There are some commonly held misconceptions about the VAT breaks for businesses buying Electric and Hybrid cars, even by car dealers trying to sell a new car.
Input VAT Claim rules
It is not uncommon for car dealers to tell buyers that their businesses can recover the VAT on the purchase of an electric car. This is not the case; the block on input recovery on internal combustion cars applies equally to Electric and Hybrid cars.
The first point is that HMRC has no special tax breaks for Electric cars and Hybrids. The VAT recovery position is that VAT can only be recovered on the purchase of the car if there is no private use at all, and that includes home-to-work journeys. So, a business can only reclaim the VAT on the purchase of the car if it is for 100% business use only. If a business leases the car, it can recover 50% of the VAT on the hire charges and all the VAT on any additional charges such as maintenance or roadside assistance.
The main tax break is on the motoring scale charges. The rules are exactly the same for Electric and Hybrid cars as for cars powered by fossil fuels; however, the savings come from the fact that the scale charges are based on CO2 emissions and as electric cars produce no CO2, they do not pay the scale charge, although the VAT they can reclaim on electricity used to charge the cars will be minimal.
On the plus side, Hybrids will pay a scale charge, but because of the lower CO2 emissions, the charge will be lower than for conventional cars.
For cars registered since 1 March 2001, Vehicle Excise Duty (often known as road tax or car tax) is based on CO2 emissions.
Due to their lower tailpipe CO2 emissions, car tax for Hybrid cars is generally lower than it would be for a non-Hybrid model. With CO2 levels being reduced by around 20%-25%, Hybrid cars are placed three to four tax bands lower than would otherwise be the case.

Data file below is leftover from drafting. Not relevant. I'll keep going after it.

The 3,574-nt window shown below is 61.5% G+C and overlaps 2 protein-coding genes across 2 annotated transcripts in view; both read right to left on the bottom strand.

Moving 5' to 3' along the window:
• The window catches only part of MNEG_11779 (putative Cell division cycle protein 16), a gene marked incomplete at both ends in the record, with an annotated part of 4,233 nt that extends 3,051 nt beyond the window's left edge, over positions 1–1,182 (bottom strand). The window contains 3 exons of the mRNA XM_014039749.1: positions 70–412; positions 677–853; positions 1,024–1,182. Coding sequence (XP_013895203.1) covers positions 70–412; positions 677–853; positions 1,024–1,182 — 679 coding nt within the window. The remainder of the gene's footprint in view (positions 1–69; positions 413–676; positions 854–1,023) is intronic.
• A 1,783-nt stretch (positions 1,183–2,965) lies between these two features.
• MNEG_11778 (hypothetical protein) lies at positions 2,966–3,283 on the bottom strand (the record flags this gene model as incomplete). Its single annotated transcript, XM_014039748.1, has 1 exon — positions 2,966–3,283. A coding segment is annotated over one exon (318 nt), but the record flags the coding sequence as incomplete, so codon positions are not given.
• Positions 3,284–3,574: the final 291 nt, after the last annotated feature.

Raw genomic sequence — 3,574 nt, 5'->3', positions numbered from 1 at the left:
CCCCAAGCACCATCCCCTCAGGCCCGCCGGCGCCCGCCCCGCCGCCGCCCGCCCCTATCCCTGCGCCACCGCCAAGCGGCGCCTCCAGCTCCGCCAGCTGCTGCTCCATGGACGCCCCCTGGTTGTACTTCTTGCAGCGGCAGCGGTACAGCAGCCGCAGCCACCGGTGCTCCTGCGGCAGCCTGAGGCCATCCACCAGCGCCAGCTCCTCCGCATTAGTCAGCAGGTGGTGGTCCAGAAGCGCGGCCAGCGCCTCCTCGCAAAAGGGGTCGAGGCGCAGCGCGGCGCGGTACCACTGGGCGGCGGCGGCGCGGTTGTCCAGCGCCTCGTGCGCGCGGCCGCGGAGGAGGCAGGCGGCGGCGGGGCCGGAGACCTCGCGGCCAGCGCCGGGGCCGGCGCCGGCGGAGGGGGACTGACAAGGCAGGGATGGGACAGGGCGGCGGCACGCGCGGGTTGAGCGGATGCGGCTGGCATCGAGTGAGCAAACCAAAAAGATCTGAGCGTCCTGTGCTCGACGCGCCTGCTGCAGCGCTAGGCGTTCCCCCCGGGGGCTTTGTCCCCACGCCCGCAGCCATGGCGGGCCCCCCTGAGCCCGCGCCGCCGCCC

Company car tax
When a company car is made available for private use, a ‘benefit-in-kind’ rate is calculated based on the car’s value and its tailpipe CO2 emissions.
As Hybrid cars have lower tailpipe CO2 due to their improved fuel economy, company car tax for Hybrid cars is generally lower than it would be for a non-Hybrid equivalent car. With CO2 levels being reduced by around 20%-25%, Hybrid cars are placed many tax bands lower than would otherwise be the case.
For some green technologies, businesses can claim an enhanced capital allowance (ECA) intended to allow a company or organisation to set the whole cost of the asset (used for business-related activities) against its taxable profits in the first year following purchase.
New cars with tailpipe C02 emissions of less than 50g/km are eligible for an ECA. While any technology can qualify, several Hybrid models have CO2 emissions under the relevant threshold. Business-owned Hybrids, therefore, can lead to significant savings in corporation tax within the year of purchase.
The ultra-low emissions discount scheme was introduced in July 2013.
Under the scheme, all vehicles that emit less than or equal to 75g CO2/km and meet Euro 5 emissions standards qualify for 100% discount on the London congestion charge (subject to a £10 annual registration fee)
There are some tax breaks for the use of electric and Hybrid cars, but there is a block on the recovery of VAT on their purchase unless there is 100% business use.